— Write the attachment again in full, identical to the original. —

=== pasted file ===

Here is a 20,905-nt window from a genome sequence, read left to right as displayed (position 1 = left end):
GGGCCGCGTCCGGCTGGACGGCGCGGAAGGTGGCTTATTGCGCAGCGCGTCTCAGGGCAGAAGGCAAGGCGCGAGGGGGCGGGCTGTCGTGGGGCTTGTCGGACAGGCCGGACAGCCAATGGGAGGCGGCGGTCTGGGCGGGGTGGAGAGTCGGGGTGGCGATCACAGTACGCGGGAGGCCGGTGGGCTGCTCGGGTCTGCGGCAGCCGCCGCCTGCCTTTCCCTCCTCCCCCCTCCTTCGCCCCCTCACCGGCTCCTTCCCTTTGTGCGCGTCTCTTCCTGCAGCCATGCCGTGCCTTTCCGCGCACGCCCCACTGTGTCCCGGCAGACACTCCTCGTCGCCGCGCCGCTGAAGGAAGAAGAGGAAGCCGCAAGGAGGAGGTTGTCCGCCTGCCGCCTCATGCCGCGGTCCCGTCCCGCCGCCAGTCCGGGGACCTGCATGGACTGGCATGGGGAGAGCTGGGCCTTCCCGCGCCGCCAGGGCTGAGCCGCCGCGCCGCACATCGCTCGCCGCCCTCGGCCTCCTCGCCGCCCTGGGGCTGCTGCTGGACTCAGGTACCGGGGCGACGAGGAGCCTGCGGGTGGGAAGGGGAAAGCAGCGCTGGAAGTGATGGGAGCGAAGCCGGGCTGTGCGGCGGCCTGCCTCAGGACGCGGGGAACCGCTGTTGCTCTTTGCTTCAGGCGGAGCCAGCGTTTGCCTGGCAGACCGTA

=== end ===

Here is a 20,905-nt window from a genome sequence, read left to right as displayed (position 1 = left end):
GGGCCGCGTCCGGCTGGACGGCGCGGAAGGTGGCTTATTGCGCAGCGCGTCTCAGGGCAGAAGGCAAGGCGCGAGGGGGCGGGCTGTCGTGGGGCTTGTCGGACAGGCCGGACAGCCAATGGGAGGCGGCGGTCTGGGCGGGGTGGAGAGTCGGGGTGGCGATCACAGTACGCGGGAGGCCGGTGGGCTGCTCGGGTCTGCGGCAGCCGCCGCCTGCCTTTCCCTCCTCCCCCCTCCTTCGCCCCCTCACCGGCTCCTTCCCTTTGTGCGCGTCTCTTCCTGCAGCCATGCCGTGCCTTTCCGCGCACGCCCCACTGTGTCCCGGCAGACACTCCTCGTCGCCGCGCCGCTGAAGGAAGAAGAGGAAGCCGCAAGGAGGAGGTTGTCCGCCTGCCGCCTCATGCCGCGGTCCCGTCCCGCCGCCAGTCCGGGGACCTGCATGGACTGGCATGGGGAGAGCTGGGCCTTCCCGCGCCGCCAGGGCTGAGCCGCCGCGCCGCACATCGCTCGCCGCCCTCGGCCTCCTCGCCGCCCTGGGGCTGCTGCTGGACTCAGGTACCGGGGCGACGAGGAGCCTGCGGGTGGGAAGGGGAAAGCAGCGCTGGAAGTGATGGGAGCGAAGCCGGGCTGTGCGGCGGCCTGCCTCAGGACGCGGGGAACCGCTGTTGCTCTTTGCTTCAGGCGGAGCCAGCGTTTGCCTGGCAGACCGTA